Operetta Research Center
9 October, 2014
This week-end, a new production of Offenbach’s La belle Hélène premieres at the Komische Oper Berlin. Its director, Barrie Kosky, has recently been hailed “The Savior of Operetta in the 21st Century” by the German newspaper Die Zeit. In this context, it is only befitting that the new book by Volker Klotz also comes out now, since he was – for many – something of a “Savior of Operetta in the Late 20th Century.”
His Operette: Porträt und Handbuch einer unerhörten Kunst was a milestone in German language operetta research. It has influenced at least two generations of theater directors and dramaturgs, not to mention journalists, in their evaluations and discussions of the genre. His new book is entitled Es lebe: Die Operette (“Let Her Live: Operetta”), with a subtitle that claims: Anläufe, sie neuerlich zu erwecken, i.e. “attempts to awaken her anew.”
In his intro, Klotz explains: “The majority of the following notations are the result of my involvement with certain stage productions which tried to put into practice what the author laid out in his pioneering theoretical opus, Operette: Porträt und Handbuch einer unerhörten Kunst.”
Without false modesty, Klotz delves right to the heart of the matter. The professor emeritus, who taught literature at the Stuttgart University, rightly reminds us of his groundbreaking publication that first came out 23 years ago. Back then, it was a primary task to save the art form from its bad reputation and to draw a distinguishing line between operetta and musicals, revues and anything that could be even remotely considered “kitsch.” Klotz strictly differentiated between “good” and “bad” operettas. Or, as he elaborated:
“Like Cinderella’s birds I had to ‘put the good ones into the pot, the bad ones into a crop,’ depending on their satirical and critical tendencies.”
In many instances, Prof. Klotz shot way beyond his target line. For example, a show full of double-entendre and irony such as Im weißen Rössl was branded “reactionary” by him and was banned. The same is true for Paul Abraham’s operettas from the early 1930s which he calls “degenerate,” in accidental (and spooky) accordance with Nazi ideology.
Back in 1991, his famous Handbuch was dedicated to all those “theater people out there: stage directors, conductors and singers.” Many of them happily followed Klotz’s very personal and eloquent recommendations, they dug up forgotten treasures and experimented with titles from his “Cinderella Pot.” In various of these experimental instances, Mr. Klotz cooperated with theaters as dramaturg and adapter (“Bearbeiter.”)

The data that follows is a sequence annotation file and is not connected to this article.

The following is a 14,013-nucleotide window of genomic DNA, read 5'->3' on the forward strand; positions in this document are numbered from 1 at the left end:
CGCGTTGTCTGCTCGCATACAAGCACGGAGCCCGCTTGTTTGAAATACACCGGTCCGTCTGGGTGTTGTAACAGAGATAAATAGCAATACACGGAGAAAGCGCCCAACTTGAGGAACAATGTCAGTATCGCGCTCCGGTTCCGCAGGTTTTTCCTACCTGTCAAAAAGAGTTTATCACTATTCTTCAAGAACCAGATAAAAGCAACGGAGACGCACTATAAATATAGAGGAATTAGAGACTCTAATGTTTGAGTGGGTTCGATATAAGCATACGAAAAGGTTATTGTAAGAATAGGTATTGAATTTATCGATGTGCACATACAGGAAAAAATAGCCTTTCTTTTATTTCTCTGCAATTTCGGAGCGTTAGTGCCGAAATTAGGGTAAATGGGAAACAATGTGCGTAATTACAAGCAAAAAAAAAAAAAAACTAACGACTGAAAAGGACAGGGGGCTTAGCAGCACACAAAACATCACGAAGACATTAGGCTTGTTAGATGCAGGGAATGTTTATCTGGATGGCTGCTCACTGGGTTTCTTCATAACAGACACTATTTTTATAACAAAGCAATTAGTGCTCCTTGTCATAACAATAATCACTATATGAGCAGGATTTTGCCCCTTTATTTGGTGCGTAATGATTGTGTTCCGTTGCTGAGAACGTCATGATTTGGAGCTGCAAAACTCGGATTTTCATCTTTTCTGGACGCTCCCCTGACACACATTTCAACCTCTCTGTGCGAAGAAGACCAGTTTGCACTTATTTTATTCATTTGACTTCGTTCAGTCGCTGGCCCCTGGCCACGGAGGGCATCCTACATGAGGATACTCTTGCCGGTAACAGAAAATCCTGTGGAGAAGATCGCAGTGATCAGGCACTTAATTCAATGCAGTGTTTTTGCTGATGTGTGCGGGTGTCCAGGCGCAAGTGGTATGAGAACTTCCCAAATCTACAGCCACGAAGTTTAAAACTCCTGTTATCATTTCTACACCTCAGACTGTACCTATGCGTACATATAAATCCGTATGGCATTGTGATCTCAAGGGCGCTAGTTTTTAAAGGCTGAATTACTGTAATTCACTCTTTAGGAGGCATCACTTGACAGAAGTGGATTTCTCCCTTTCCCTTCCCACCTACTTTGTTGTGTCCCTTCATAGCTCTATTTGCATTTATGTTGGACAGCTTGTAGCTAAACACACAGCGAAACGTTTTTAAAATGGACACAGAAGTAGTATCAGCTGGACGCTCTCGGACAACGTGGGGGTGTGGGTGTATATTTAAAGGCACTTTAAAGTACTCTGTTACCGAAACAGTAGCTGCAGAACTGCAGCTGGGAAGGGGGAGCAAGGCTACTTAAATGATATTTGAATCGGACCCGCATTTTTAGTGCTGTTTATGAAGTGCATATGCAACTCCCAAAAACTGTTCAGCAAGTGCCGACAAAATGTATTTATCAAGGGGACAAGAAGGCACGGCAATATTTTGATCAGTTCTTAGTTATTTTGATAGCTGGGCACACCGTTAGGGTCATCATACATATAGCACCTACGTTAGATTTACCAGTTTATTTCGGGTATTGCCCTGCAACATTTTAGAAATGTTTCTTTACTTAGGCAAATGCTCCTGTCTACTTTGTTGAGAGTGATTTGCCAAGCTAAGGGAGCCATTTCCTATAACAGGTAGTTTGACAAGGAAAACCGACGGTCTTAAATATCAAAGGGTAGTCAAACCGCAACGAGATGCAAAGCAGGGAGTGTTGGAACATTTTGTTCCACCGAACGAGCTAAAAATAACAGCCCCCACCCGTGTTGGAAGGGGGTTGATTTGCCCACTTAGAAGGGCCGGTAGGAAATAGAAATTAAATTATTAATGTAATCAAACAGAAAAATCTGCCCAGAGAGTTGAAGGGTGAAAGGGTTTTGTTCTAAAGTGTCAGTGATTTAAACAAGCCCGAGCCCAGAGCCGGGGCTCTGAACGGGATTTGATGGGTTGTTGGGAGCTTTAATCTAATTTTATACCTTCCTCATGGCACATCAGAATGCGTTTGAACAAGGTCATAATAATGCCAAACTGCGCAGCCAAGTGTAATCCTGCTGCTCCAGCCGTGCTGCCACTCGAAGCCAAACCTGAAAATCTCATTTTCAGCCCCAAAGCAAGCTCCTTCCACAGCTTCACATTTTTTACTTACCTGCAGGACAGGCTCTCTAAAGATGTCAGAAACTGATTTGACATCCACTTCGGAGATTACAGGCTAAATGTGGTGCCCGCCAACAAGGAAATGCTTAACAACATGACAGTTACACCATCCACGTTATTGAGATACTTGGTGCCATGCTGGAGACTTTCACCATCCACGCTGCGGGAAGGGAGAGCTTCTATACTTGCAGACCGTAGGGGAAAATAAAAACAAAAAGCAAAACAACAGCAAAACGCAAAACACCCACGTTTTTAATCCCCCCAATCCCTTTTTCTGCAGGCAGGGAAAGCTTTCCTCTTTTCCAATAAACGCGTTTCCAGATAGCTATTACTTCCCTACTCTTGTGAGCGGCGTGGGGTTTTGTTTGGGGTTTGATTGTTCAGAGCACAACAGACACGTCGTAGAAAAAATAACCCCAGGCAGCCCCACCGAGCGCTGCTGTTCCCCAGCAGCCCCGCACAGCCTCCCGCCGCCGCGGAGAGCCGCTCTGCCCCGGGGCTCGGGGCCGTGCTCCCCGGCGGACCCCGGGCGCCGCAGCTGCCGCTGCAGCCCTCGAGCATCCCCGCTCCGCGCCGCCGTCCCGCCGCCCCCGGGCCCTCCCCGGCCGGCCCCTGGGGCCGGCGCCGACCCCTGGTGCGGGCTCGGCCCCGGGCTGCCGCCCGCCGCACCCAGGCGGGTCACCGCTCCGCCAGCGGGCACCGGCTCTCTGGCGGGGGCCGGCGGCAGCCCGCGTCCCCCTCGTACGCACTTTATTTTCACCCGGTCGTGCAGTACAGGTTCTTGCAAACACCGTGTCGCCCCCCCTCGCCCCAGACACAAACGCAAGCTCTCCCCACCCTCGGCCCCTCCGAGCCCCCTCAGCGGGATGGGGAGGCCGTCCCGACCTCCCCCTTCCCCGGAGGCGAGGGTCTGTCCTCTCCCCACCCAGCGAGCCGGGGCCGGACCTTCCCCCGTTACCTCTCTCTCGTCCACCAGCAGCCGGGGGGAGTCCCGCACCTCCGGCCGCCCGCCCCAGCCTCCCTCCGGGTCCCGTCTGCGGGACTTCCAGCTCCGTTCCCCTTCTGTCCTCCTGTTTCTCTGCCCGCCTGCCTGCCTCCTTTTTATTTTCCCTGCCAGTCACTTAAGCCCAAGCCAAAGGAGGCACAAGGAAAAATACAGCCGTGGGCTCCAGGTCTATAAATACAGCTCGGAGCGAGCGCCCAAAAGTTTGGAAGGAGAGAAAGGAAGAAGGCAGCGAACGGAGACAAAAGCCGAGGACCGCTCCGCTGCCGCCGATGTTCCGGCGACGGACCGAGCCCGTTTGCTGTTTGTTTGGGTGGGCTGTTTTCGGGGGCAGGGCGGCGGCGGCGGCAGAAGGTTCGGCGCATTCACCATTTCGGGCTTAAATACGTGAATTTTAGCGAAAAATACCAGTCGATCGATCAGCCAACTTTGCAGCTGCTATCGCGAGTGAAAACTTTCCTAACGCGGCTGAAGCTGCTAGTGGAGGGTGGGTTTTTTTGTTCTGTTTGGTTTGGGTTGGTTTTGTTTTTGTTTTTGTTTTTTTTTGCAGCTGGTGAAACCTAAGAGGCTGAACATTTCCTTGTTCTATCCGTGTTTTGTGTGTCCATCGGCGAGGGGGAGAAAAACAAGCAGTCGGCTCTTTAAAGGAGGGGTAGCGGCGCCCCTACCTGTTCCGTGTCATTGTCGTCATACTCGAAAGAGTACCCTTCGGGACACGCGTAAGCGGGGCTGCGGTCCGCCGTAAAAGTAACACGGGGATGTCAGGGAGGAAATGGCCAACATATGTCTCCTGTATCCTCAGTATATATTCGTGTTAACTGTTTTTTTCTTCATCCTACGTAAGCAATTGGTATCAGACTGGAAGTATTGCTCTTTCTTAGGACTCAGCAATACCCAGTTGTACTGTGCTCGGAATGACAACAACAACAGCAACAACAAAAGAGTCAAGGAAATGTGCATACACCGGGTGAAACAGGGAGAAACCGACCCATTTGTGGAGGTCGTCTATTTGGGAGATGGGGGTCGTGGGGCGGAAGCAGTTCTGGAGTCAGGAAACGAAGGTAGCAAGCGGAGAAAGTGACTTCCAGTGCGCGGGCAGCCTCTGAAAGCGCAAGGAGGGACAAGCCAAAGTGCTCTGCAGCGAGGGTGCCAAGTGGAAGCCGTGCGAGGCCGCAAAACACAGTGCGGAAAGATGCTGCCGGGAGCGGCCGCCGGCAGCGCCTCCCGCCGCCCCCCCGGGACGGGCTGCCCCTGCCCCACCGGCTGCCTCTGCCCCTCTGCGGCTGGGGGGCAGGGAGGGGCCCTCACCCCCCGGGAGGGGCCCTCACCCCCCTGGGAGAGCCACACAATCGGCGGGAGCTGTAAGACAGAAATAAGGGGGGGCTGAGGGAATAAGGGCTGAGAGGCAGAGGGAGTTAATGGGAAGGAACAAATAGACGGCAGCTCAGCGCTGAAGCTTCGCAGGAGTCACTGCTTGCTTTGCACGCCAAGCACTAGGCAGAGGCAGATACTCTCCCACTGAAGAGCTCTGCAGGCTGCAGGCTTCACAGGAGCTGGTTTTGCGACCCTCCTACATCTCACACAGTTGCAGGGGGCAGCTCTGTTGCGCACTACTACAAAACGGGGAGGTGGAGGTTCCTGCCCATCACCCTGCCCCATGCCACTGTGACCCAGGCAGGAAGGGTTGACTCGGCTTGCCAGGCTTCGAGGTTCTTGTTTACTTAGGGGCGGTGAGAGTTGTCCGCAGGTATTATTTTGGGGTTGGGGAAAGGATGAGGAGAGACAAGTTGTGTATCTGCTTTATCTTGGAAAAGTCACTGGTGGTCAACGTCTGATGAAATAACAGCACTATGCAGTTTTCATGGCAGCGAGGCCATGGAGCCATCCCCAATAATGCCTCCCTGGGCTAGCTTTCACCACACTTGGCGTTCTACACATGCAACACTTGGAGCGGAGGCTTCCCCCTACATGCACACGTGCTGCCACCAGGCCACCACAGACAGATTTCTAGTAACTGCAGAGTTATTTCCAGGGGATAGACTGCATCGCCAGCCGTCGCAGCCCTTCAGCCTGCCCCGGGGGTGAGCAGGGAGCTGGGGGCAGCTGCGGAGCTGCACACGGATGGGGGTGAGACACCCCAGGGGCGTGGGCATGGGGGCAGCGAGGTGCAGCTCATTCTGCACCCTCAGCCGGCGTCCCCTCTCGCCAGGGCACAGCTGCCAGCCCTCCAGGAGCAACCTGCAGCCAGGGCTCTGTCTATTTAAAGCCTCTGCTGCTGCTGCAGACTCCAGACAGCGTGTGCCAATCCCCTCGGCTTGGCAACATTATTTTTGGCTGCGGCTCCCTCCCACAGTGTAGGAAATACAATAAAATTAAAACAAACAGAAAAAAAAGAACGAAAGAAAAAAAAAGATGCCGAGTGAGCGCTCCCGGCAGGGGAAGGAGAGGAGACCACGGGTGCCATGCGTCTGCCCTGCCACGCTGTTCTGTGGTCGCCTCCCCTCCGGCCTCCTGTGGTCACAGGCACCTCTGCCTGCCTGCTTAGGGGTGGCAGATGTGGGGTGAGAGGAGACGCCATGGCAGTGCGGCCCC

The resulting “reports from the work shop” (“Berichte aus der Werkstatt”) form the major part of the new book.
Most readers, however, will not have seen the productions in question, e.g. Maurice Yvain‘s La Haut in Lübeck 2001 or Emmerich Kálmán’s Bajadere in Erfurt 2003. Those who did see them will remember that the goal “to reactivate stale masterworks with new vigor” was not exactly evident in the final product. Reviews were often disastrous. Klotz sees the reason for these flopped productions in the “miserable working conditions under arbitrary theater directions.”
Such a verdict is symptomatic for the deep divide between theory and practice. But that divide is not the topic being discussed in the new book, instead it is its main problem. Klotz accuses stage directors of a “convulsive need to actualize” operettas, and sees “a fashionable pop-ballyhoo” everywhere, presenting the genre as “grimassing, screaming comedy.”
Of course, Klotz completely ignores the fact that since his original operetta book came out, many highly diverse “attempts” have been made to “newly awaken” the genre, as his subtitle commands. That a house such as the Komische Oper – with fashionable pop-ballyhoo and screaming comedy – plays a key role in this reawakening is indicative. Also the fact that its director, Barrie Kosky, doesn’t give a damn about any supposed dividing lines between operetta, musical comedy or revue. (Nor is he afraid of kitsch.) The consequence? Operetta has finally arrived back where it belongs, on the stage!
Volker Klotz’s new book doesn’t examine any of this, nor does the author look at the promising future of the genre with modern-day audiences. Instead, his focus is only on the past. Klotz disregards the present, and he disregards a young generation who has become curious about the genre, flocking to see entertaining up-to-date stagings, not just in Berlin. At least in one instance, operetta à la Kosky and Klotz are on the same page though. Both their battle cry is “Let Her Live: Operetta!”